A few months ago, I published a piece entitled "Was There Really Good News from Africa in 2008?" I highlighted all the inspiring things which African countries were doing which made me believe that 2009 would be a banner year for the continent.
It now seems that was premature.
On Tuesday, President Marc Ravalomanana resigned after a military coup led by opposition leader and Andry Rajoelina.
That may not sound extraordinary, but the details of this coup and its aftermath are particularly embarrassing:
#1. President Marc Ravalomanana vowed to fight the military overthrow to the death:
A spokesman for the president's office said Marc Ravalomanana would never resign and was ready to die along with the loyal guards defending his grand residence in the capital of the Indian Ocean island. "I will die with you if I have to," the Ravalomanana said to his presidential guard.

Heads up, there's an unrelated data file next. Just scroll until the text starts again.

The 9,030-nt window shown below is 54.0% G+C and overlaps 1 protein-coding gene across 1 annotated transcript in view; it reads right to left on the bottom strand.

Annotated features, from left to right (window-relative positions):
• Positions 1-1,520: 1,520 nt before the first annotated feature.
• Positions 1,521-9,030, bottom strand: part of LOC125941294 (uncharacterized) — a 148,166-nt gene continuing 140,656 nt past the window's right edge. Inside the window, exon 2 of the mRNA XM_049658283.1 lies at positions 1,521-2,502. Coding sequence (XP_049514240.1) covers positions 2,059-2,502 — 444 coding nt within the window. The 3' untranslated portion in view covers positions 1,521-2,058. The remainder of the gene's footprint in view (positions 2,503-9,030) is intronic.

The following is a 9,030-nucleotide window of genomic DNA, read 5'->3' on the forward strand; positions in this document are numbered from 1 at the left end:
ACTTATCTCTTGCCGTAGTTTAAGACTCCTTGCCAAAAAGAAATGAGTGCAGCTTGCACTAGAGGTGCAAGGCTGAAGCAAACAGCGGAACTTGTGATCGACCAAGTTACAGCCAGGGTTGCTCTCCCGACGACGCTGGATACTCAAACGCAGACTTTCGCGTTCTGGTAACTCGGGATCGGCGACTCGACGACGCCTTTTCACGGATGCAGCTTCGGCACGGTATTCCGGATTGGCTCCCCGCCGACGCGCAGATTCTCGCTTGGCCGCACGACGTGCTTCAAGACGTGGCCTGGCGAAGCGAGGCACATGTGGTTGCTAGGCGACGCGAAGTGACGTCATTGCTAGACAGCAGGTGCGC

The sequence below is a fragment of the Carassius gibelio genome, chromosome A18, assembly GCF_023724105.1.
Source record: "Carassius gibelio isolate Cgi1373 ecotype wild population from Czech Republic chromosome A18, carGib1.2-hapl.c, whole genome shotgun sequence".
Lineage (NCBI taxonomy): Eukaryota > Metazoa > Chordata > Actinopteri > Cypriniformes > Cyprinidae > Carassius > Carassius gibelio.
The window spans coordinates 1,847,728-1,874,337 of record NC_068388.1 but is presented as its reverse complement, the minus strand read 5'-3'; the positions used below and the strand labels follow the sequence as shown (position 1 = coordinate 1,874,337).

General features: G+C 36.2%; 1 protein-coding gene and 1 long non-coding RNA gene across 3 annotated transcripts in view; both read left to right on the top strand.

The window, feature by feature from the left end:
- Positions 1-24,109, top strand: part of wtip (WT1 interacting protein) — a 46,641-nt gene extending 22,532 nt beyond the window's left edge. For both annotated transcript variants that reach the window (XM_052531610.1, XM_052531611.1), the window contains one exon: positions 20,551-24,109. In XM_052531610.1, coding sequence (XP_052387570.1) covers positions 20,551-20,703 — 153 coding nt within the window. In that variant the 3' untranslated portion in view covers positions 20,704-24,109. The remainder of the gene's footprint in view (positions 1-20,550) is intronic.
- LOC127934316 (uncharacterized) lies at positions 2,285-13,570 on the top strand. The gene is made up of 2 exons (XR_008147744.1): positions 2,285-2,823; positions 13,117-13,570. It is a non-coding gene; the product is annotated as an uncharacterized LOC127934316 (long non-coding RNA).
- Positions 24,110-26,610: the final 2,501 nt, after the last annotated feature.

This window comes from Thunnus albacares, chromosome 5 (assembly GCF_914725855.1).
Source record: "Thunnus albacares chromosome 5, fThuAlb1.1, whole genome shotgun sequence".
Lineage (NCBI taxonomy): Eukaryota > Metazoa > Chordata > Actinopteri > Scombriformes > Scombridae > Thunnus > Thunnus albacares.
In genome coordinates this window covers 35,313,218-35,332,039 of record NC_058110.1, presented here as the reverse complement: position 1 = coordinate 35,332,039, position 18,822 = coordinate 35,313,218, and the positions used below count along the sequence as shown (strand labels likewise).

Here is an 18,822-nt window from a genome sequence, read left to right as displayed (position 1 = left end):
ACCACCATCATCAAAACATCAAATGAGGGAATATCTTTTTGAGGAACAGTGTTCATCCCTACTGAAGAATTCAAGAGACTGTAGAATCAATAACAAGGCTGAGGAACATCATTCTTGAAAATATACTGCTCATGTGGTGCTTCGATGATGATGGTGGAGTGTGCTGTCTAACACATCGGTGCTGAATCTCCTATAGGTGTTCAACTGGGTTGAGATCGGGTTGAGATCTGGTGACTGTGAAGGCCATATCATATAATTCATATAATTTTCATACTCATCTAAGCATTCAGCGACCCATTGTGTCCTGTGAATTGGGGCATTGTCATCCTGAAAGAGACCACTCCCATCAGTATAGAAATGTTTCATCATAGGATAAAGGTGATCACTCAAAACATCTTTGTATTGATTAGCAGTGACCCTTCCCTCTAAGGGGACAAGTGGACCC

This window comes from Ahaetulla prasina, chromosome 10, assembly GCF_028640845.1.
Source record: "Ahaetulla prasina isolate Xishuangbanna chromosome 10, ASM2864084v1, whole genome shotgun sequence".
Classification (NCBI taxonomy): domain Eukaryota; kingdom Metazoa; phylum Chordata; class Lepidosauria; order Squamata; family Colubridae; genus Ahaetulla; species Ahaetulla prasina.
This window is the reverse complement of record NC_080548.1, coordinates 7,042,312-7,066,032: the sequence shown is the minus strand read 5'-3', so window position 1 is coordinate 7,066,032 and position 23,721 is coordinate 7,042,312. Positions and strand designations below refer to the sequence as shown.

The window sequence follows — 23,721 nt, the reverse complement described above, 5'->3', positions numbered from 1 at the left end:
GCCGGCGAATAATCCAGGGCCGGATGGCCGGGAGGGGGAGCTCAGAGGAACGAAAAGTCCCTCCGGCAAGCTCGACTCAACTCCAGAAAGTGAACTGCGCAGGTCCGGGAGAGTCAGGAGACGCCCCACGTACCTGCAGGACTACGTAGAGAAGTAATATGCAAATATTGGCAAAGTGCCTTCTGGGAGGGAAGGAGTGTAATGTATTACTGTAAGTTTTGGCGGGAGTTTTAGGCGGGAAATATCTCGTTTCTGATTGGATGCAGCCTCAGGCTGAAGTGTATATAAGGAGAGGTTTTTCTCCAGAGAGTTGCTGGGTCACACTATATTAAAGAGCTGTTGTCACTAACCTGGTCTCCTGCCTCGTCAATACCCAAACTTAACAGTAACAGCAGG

The next day he was signing papers to transfer power over to Andry Rajoelina.
#2. Rajoelina, the new acting president, is a former radio-DJ (to be fair, he was also a popular opposition leader and city mayor).
#3. The new acting president is 34 years old, six years too young to be president according to Madagascar's constitution (the constitution requires presidential candidates to be at least 40 years old).
#4. And to top it all, Madagascar's Constitutional Court confirmed Rajoelina's seizure of power by military force yesterday by proclaiming that "Mr. Andry Rajoelina exercises the attributions of the president of the Republic as stated by the provisions of the constitution."
All of this spells trouble for the Malagasy people by setting a dangerous precedent for future opposition leaders. Perhaps the best news to come from this is the immediate condemnation of the coup by the African Union and the South African Development Community (SADC) (comprised of Angola, Tanzania and Swaziland). SADC Executive Secretary Tomaz Salomao sums it up:
In Africa we have 54 countries. We cannot say because we have coups in Madagascar, Mauritania, and Guinea that's the trend. The trend is democracy, democracy, democracy. Yes we have to put a stop on this thing to happen, and the only way to do that is to send a clear message to those who follow this pattern that this is not unacceptable in Africa and in the SADC region.